But he is also running against himself, and is six months from finding out whether, once again, he is what people want.

At Saturday’s party convention, Brown marched into a meeting of union members, his words a verbal pinball machine, pinging here and there so swiftly that his audience lost track of where he was going. He riffed for maybe a minute about a 20-year-old trade agreement, segued elliptically into comments about education, then said he was clamming up because he had to save his voice.

After a brief detour back on message -- Whitman is like a bait-and-switch car dealer, he said -- he ran to a gathering of young Democrats. There he interrupted his own Whitman attack with a comic soliloquy about political ads, then, whipsaw fast, was back to schools.

“Enough is enough,” he says about steep hikes in college and university fees. “We’ve got to stop it and roll it back.”

If there was no equivocation in front of the young Democrats, there was plenty Sunday morning after church when he was asked how exactly he would cut fees in a state with a $20-billion deficit.

“First, we’ve got to put a lid on them and work toward that goal in time,” he said. “We are in a financial crisis; it’s not going to be solved overnight. . . . But we have to take that as our goal.”

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There was little in the way of specifics from Brown, although he bridled when that was pointed out. Over the weekend, a question about what exactly he would do as governor generated another denunciation of banks for refusing to lend to businesses, which Brown said called for intervention by the Federal Reserve and regulators.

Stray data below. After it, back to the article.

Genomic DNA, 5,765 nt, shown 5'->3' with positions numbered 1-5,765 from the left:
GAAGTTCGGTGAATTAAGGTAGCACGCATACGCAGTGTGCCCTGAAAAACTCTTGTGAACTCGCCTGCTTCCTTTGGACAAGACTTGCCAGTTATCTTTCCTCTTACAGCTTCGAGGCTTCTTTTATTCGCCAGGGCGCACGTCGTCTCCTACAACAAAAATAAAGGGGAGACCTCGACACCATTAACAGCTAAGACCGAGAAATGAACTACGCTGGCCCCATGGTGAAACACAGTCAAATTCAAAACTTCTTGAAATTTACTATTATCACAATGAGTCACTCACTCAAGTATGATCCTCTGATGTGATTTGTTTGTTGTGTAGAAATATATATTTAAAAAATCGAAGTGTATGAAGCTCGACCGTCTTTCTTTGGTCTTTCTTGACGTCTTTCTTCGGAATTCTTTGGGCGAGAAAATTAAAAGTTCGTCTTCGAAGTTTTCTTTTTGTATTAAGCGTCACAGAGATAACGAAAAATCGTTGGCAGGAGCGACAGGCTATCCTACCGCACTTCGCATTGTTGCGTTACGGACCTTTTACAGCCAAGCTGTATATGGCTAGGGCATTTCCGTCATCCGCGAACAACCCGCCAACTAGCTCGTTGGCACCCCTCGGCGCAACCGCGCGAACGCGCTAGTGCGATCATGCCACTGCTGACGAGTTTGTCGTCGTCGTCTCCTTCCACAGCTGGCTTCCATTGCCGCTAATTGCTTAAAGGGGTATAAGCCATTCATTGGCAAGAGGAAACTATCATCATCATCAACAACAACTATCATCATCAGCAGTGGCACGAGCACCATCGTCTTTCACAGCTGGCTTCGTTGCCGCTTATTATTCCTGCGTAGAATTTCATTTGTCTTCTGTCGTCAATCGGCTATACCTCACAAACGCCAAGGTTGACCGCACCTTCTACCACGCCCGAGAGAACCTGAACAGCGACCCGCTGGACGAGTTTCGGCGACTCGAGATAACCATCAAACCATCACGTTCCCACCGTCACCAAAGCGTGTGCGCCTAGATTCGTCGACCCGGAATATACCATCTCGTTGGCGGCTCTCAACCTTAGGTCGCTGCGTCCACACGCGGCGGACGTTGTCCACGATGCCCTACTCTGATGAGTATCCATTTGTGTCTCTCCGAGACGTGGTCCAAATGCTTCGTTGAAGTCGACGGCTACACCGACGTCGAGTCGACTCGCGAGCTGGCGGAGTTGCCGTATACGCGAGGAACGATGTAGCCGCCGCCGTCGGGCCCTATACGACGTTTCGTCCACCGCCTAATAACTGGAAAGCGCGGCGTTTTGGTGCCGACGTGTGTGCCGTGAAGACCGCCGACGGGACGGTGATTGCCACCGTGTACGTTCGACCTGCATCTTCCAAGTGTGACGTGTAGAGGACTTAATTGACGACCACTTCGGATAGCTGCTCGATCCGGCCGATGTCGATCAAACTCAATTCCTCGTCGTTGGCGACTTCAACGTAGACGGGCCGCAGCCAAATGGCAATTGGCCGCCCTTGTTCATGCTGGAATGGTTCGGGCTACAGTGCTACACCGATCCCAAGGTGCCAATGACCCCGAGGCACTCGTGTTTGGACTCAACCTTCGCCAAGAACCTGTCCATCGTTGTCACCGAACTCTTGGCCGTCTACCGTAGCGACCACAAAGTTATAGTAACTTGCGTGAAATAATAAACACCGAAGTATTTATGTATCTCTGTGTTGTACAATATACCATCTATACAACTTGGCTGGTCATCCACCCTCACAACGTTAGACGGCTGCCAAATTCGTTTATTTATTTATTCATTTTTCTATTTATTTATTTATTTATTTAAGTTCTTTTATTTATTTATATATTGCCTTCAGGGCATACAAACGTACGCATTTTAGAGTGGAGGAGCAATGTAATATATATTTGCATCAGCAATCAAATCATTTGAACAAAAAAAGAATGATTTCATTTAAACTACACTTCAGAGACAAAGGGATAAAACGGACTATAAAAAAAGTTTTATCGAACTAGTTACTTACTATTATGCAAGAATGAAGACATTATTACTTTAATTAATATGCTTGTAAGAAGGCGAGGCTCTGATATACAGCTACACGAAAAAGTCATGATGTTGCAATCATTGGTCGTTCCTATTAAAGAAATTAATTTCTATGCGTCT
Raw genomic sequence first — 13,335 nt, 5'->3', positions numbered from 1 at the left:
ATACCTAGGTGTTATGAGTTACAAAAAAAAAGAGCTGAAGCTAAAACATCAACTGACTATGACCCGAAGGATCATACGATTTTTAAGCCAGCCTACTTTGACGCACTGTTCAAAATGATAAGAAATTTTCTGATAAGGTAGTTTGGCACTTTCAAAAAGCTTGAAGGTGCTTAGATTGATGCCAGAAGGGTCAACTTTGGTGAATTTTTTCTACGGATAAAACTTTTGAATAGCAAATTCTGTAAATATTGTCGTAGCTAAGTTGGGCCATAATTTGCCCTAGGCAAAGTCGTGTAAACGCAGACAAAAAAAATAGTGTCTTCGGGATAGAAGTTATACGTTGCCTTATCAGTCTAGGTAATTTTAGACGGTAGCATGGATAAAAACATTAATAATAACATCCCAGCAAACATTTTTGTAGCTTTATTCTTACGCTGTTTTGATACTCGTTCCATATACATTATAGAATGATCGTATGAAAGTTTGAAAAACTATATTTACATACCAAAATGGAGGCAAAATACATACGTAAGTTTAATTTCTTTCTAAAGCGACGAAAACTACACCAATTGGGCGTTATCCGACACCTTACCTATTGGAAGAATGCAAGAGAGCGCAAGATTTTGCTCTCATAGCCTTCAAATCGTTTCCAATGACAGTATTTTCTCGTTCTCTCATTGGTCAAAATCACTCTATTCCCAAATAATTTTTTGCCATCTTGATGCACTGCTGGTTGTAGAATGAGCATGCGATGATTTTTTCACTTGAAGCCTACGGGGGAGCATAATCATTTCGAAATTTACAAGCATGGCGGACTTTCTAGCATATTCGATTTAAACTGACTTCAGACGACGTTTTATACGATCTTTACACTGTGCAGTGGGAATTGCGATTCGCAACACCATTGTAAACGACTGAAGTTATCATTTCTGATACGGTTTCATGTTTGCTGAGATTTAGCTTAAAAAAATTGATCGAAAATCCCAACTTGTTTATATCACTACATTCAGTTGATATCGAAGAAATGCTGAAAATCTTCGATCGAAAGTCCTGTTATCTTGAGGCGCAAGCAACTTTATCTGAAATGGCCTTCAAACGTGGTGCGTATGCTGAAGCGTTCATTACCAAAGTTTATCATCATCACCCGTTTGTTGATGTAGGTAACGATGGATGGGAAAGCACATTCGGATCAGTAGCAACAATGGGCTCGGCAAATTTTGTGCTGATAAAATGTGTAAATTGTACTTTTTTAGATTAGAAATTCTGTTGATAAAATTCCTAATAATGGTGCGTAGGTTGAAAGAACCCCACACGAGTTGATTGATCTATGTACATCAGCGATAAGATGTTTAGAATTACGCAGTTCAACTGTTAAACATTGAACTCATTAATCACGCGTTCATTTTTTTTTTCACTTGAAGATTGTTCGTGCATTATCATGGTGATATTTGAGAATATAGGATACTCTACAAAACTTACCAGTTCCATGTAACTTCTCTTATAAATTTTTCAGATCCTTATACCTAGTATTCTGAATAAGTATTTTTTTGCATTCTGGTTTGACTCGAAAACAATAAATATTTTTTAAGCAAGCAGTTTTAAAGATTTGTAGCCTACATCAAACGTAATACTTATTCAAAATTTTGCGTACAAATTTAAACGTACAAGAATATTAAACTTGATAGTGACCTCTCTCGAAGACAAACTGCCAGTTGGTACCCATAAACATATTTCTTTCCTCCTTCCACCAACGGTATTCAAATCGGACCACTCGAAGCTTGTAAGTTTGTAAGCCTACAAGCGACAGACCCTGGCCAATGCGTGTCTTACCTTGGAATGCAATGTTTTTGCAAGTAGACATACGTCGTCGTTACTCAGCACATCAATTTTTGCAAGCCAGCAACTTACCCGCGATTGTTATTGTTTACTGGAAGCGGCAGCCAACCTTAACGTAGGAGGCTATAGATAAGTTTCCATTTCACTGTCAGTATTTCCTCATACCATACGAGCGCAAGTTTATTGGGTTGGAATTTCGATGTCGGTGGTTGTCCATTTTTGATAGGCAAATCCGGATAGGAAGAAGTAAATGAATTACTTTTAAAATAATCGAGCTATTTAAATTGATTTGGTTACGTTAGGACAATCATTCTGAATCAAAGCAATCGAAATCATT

“It’s a federal issue, with all due respect,” his questioner interjected, trying to nudge Brown back to his original question

“And I’m a citizen of the republic and the governor of California is a leader in this,” Brown replied.

Through the weekend, the outlines of Brown’s campaign nonetheless emerged. He insisted that over time, voters who are now steamed at Washington would aim their anger more toward Wall Street. That would, he suggested, lessen the difficulties for Democrats and increase the troubles for those tied to big business, especially Republicans. He took every chance he could to portray Whitman as a corporate creature.

“It’s not a job like CEO, where you issue edicts in some autocratic manner,” he said of the governorship, alluding to Whitman’s work at EBay and elsewhere. “It’s working with people.”

There will need to be more than that, as he knows. In 1974, Brown won the governorship as the fresh breeze in the foul era of Watergate. This time around, he is positioning himself as the voice of reason -- not stodgy, but a little bit weathered. His explanation comes out of another barrage at Wall Street.

“That wealth that has been destroyed, it’s not available to go to the school system or to support police and firefighters. So we have our work cut out for us,” he said after his visit to First AME. “It’s going to take some sacrifice. We’re all in it together, and that’s going to be my message.”

It is, he said, “a great big job. I did it before, and I think I can do it again.”

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cathleen.decker

@latimes.com